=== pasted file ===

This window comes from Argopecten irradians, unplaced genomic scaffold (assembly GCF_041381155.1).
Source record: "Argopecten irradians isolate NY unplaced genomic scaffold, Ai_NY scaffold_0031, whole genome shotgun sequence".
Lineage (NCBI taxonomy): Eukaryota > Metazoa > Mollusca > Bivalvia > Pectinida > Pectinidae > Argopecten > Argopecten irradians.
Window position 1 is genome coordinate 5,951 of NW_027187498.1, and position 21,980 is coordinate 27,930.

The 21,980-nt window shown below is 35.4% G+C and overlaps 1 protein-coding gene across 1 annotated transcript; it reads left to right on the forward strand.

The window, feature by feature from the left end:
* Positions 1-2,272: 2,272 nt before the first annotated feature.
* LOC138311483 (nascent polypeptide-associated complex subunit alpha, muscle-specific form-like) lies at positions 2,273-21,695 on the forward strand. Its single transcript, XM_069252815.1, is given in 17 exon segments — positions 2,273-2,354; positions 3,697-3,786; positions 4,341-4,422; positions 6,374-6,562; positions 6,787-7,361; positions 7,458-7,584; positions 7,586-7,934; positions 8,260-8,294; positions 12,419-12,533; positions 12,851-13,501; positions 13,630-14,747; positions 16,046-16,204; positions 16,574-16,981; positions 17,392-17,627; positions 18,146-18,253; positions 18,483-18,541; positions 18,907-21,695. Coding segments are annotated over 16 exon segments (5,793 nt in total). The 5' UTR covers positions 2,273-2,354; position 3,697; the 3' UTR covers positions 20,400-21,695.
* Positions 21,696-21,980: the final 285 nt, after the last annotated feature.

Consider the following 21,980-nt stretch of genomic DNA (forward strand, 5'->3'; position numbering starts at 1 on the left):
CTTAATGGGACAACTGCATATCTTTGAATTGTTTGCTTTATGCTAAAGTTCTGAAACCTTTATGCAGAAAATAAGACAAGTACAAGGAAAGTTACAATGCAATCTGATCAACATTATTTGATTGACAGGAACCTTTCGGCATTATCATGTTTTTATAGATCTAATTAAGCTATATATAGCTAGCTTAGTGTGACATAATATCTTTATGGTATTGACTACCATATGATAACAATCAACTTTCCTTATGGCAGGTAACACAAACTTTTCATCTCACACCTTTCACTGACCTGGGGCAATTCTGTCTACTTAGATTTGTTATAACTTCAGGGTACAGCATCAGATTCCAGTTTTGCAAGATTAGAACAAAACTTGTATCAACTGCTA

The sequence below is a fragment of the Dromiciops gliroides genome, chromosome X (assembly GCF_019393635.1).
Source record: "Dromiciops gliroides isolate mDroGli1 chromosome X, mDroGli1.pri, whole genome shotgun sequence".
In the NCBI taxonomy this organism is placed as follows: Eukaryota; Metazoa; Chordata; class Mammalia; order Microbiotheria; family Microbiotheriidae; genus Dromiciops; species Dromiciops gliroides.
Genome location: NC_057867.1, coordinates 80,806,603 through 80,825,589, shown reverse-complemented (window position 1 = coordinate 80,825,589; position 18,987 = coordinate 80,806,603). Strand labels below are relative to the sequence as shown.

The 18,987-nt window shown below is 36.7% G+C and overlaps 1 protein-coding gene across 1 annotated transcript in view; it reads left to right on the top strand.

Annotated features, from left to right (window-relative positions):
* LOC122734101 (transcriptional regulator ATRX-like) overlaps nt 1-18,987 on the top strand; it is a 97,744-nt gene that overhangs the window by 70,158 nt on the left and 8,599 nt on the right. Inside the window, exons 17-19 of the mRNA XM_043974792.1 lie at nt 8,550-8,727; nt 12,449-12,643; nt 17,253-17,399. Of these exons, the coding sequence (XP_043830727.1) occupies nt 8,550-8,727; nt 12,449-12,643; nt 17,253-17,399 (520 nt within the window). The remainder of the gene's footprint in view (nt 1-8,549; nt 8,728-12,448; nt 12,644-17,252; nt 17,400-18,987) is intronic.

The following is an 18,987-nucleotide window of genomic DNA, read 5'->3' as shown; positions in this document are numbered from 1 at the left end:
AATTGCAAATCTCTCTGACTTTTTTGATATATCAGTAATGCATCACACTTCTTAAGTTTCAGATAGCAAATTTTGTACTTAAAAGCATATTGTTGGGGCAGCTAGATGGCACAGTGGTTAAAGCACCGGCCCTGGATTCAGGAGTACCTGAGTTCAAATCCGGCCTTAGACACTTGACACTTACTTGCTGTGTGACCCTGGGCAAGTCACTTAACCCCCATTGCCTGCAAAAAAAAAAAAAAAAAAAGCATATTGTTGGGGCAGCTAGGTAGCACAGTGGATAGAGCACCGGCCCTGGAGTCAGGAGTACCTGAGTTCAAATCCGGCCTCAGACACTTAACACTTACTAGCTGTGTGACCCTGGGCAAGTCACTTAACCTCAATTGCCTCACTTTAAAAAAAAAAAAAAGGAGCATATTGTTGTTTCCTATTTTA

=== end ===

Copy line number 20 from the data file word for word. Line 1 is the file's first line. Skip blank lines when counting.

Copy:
AATTGCAAATCTCTCTGACTTTTTTGATATATCAGTAATGCATCACACTTCTTAAGTTTCAGATAGCAAATTTTGTACTTAAAAGCATATTGTTGGGGCAGCTAGATGGCACAGTGGTTAAAGCACCGGCCCTGGATTCAGGAGTACCTGAGTTCAAATCCGGCCTTAGACACTTGACACTTACTTGCTGTGTGACCCTGGGCAAGTCACTTAACCCCCATTGCCTGCAAAAAAAAAAAAAAAAAAAGCATATTGTTGGGGCAGCTAGGTAGCACAGTGGATAGAGCACCGGCCCTGGAGTCAGGAGTACCTGAGTTCAAATCCGGCCTCAGACACTTAACACTTACTAGCTGTGTGACCCTGGGCAAGTCACTTAACCTCAATTGCCTCACTTTAAAAAAAAAAAAAAGGAGCATATTGTTGTTTCCTATTTTA